What you're talking about is "modified sixth freedom rights", which are a form of cabotage:
Cabotage is the transport of goods or passengers between two places in the same country by a transport operator from another country. ... In aviation, it is the right to operate within the domestic borders of another country. Most countries do not permit aviation cabotage, and there are strict sanctions against it, for reasons of economic protectionism, national security, or public safety. ...
The "modified sixth freedom" refers to the right to carry passengers between two points in country A through a hub in country B; for instance, a Boston-Toronto-Seattle itinerary. Such services are currently considered to constitute cabotage and are not permitted.
Since most countries prohibit cabotage, this probably means that such itineraries would not be openly advertised or bookable as a single ticket. For example, in 2002 Asiana was fined for offering flights from Guam & Saipan to the continental US via Seoul. In other words, such itineraries would be less likely to "show up on Skyscanner or similar"; you'd have to explicitly construct a nested itinerary (one round-trip ticket from A to C and a separate ticket from C to B), with all the hassle and risk such itineraries entail.
The main exception to all of this is the EU, where all member states have granted cabotage rights to all others. Most EU member states have well-developed domestic air networks (not to mention rail networks), so I suspect that traveling from (say) Marseille to Bordeaux via Frankfurt would not be cost-competitive with a flight purely within a country. But you never know; if such an itinerary exists, that'd be where I'd look for it.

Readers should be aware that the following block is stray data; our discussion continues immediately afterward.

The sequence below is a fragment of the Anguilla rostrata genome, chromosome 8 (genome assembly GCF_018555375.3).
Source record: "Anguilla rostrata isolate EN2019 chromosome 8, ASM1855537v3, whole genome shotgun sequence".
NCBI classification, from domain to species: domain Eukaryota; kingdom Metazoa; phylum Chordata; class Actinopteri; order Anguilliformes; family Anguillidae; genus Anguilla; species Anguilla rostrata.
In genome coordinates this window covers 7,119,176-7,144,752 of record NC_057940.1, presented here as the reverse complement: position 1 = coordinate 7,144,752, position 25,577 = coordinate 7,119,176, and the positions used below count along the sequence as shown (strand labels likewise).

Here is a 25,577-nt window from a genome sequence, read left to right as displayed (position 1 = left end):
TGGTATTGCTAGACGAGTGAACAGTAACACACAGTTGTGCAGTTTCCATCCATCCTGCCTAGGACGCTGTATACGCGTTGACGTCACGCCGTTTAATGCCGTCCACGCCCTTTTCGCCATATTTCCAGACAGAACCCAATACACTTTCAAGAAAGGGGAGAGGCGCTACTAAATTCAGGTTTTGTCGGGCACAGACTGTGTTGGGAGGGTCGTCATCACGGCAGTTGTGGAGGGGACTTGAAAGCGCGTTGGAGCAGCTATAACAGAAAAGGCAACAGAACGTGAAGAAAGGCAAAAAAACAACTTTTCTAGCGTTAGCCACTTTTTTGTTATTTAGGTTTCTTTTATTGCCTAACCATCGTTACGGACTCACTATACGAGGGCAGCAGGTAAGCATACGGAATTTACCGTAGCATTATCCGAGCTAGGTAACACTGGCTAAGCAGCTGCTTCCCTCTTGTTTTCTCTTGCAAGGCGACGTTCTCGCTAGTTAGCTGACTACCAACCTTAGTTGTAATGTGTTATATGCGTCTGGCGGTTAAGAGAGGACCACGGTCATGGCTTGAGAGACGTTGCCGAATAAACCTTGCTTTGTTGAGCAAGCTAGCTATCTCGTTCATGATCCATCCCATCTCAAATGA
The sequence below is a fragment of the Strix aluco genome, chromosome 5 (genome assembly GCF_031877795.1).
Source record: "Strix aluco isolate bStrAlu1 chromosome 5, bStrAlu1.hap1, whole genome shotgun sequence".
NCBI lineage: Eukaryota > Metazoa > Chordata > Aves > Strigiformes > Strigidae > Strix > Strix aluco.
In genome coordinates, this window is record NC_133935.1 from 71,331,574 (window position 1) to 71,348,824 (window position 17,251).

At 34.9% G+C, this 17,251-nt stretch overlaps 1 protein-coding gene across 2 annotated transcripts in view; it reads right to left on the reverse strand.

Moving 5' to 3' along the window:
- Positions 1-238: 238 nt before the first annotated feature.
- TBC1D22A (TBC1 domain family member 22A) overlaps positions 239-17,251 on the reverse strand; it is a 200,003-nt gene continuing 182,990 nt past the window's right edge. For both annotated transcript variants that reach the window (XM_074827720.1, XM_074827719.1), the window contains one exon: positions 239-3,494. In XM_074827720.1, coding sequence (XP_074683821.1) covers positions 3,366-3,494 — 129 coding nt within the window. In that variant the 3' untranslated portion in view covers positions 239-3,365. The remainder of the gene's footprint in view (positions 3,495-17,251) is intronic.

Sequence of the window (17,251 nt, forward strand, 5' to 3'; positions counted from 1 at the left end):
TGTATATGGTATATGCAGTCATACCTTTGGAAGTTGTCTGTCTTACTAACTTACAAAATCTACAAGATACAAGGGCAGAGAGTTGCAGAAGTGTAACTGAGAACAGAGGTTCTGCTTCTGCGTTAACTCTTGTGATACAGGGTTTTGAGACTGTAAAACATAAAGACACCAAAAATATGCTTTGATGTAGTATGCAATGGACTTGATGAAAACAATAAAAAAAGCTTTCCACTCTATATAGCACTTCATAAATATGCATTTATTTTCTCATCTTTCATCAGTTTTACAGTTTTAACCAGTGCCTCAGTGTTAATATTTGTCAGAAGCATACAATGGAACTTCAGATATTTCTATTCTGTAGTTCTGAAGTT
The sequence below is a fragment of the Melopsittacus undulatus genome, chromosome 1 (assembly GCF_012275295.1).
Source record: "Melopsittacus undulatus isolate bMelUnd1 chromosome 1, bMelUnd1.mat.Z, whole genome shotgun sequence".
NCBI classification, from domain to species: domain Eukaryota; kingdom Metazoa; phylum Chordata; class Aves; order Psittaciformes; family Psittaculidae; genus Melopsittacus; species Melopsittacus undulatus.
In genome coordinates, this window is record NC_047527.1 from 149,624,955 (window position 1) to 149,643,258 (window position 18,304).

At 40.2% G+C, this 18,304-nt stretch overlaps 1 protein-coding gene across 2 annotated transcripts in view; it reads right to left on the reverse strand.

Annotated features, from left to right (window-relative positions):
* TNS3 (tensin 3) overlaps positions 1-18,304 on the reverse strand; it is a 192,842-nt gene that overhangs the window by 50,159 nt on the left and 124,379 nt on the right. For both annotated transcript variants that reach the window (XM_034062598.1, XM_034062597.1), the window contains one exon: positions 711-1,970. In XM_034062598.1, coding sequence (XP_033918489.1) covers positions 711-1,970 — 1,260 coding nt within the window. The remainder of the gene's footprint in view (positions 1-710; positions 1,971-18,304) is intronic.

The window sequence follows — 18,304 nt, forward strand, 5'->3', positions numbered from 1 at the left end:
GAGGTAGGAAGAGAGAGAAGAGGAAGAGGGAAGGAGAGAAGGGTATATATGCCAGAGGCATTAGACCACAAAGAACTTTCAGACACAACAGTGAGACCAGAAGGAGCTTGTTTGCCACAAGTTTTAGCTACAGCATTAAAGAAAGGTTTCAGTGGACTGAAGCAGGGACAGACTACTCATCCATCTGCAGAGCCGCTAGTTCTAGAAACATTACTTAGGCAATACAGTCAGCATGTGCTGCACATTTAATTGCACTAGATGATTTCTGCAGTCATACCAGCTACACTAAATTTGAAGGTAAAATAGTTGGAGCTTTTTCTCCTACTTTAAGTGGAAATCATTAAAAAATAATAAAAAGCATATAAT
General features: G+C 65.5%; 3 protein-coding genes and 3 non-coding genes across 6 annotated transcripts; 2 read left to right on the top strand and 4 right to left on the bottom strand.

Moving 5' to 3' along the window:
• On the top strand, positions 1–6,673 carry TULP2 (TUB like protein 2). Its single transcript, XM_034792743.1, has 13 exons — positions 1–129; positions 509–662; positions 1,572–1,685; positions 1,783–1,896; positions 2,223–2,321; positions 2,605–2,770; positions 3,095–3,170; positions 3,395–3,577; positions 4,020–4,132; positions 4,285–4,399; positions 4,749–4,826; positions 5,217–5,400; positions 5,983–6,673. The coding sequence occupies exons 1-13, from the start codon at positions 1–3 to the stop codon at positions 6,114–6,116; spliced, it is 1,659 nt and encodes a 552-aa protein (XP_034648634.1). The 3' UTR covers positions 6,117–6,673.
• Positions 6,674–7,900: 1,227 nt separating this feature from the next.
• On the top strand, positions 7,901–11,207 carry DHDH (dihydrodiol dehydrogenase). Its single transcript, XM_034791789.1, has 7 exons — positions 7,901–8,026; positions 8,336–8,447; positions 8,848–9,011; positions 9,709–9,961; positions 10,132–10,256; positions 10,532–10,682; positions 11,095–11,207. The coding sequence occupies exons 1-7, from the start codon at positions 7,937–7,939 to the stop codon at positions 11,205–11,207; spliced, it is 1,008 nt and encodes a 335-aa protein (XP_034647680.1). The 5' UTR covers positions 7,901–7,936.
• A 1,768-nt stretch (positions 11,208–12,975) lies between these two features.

EDIT: As correctly pointed out in the comments, cabotage laws don't prevent a carrier flagged in Country A to offer an itinerary connecting two cities in Country A via a city in Country B; they merely prevent carriers flagged in Country B from doing so. However, it has also been pointed out in the comments that such itineraries would involve a higher degree of hassle regarding immigration, which would reduce the incentive of a carrier to offer such itineraries. Also, given the hub-and-spoke model that most airlines employ, it would be a rare case in which this was the only option; and if other itineraries existed within Country A, I suspect they would be cheaper.